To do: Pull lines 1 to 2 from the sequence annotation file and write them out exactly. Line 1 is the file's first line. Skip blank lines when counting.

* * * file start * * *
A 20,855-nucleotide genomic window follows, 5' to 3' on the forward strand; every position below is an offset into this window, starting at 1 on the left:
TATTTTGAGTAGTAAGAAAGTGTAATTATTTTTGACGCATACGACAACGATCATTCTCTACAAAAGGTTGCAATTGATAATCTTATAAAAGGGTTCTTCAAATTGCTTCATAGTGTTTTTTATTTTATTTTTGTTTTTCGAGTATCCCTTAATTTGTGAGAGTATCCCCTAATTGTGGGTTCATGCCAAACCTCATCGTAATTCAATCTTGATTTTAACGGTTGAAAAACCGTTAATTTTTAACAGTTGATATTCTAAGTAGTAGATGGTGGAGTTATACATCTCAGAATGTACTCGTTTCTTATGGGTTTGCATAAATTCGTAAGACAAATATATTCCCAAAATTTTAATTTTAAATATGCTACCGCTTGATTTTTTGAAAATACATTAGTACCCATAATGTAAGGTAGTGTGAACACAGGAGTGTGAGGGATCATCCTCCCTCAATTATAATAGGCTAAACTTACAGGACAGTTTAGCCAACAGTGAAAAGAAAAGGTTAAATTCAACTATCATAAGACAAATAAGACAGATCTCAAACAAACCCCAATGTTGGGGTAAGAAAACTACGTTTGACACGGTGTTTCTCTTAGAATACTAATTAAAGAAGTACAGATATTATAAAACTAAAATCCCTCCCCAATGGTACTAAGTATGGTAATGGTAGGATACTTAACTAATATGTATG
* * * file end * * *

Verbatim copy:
A 20,855-nucleotide genomic window follows, 5' to 3' on the forward strand; every position below is an offset into this window, starting at 1 on the left:
TATTTTGAGTAGTAAGAAAGTGTAATTATTTTTGACGCATACGACAACGATCATTCTCTACAAAAGGTTGCAATTGATAATCTTATAAAAGGGTTCTTCAAATTGCTTCATAGTGTTTTTTATTTTATTTTTGTTTTTCGAGTATCCCTTAATTTGTGAGAGTATCCCCTAATTGTGGGTTCATGCCAAACCTCATCGTAATTCAATCTTGATTTTAACGGTTGAAAAACCGTTAATTTTTAACAGTTGATATTCTAAGTAGTAGATGGTGGAGTTATACATCTCAGAATGTACTCGTTTCTTATGGGTTTGCATAAATTCGTAAGACAAATATATTCCCAAAATTTTAATTTTAAATATGCTACCGCTTGATTTTTTGAAAATACATTAGTACCCATAATGTAAGGTAGTGTGAACACAGGAGTGTGAGGGATCATCCTCCCTCAATTATAATAGGCTAAACTTACAGGACAGTTTAGCCAACAGTGAAAAGAAAAGGTTAAATTCAACTATCATAAGACAAATAAGACAGATCTCAAACAAACCCCAATGTTGGGGTAAGAAAACTACGTTTGACACGGTGTTTCTCTTAGAATACTAATTAAAGAAGTACAGATATTATAAAACTAAAATCCCTCCCCAATGGTACTAAGTATGGTAATGGTAGGATACTTAACTAATATGTATG